Sometimes businesses (including law firms) go bankrupt and sometimes…this unfortunately happens during pending litigation. This raises an interesting question — Under California law, does a dissolved law firm have a property interest in legal matters that are in progress but not completed at the time the law firm is dissolved, when the dissolved law firm had been retained to handle the matters on an hourly basis?
Recently, The 9th Circuit Court of Appeals sought some guidance, posing the question to the California Supreme Court and asking it to put the matter to bed once and for all.
According to Bloomberg News, “The answer will decide whether four law firms — Jones Day, Orrick Herrington & Sutcliffe, Davis Wright Tremaine and Foley & Lardner — should pay the estate of defunct law firm Heller Ehrman for unfinished business its former partners took following the firm’s 2008 collapse. The four law firms before the 9th Circuit, however, have refused to settle lawsuits filed against them by the bankruptcy trustee. They argue that when partners left Heller their new firms acquired their client matters, which they continued to work on.”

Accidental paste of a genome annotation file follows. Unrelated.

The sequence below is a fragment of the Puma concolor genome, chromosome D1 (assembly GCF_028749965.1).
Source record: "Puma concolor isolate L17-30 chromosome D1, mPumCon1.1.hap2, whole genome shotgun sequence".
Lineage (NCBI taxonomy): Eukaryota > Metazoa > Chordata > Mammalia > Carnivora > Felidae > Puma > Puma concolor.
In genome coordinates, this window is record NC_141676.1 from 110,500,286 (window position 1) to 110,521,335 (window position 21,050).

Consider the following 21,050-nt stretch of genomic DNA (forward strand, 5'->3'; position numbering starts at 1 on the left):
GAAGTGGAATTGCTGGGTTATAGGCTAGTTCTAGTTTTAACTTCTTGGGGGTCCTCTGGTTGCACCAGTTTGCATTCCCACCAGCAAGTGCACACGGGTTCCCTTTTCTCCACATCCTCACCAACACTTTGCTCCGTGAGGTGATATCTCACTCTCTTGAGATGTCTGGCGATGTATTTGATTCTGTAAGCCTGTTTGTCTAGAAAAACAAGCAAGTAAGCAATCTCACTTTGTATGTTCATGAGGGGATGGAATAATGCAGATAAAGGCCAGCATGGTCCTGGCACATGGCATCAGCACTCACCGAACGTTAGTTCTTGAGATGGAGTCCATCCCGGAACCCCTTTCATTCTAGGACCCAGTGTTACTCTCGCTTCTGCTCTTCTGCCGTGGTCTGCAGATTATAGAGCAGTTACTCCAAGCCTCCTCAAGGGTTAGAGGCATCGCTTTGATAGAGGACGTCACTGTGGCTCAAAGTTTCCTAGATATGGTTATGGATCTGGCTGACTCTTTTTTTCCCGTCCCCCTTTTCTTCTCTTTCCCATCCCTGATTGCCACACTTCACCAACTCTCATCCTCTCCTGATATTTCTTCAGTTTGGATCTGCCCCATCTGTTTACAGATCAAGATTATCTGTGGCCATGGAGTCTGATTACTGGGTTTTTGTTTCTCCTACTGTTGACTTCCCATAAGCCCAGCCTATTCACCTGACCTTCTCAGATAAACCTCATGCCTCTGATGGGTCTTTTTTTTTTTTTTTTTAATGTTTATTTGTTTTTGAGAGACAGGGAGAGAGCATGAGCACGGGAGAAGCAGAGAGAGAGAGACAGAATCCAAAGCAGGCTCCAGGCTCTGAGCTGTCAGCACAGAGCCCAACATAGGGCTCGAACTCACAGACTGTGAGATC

Chris Sullivan, a lawyer for the trustee, said, “we think that the California Supreme Court will follow the prior California decisions, and the reasoning upon which they are based, and resolve the issues of state law in our favor.”
Disputes can happen at any time and can even outlast a law firm’s ability to work on them. The next time a dispute affects your company such as a landlord/tenant matter, contract dispute, or even a debt that needs to be collected, Dean Sperling Law will be there for you to resolve that dispute with your best interests in mind.
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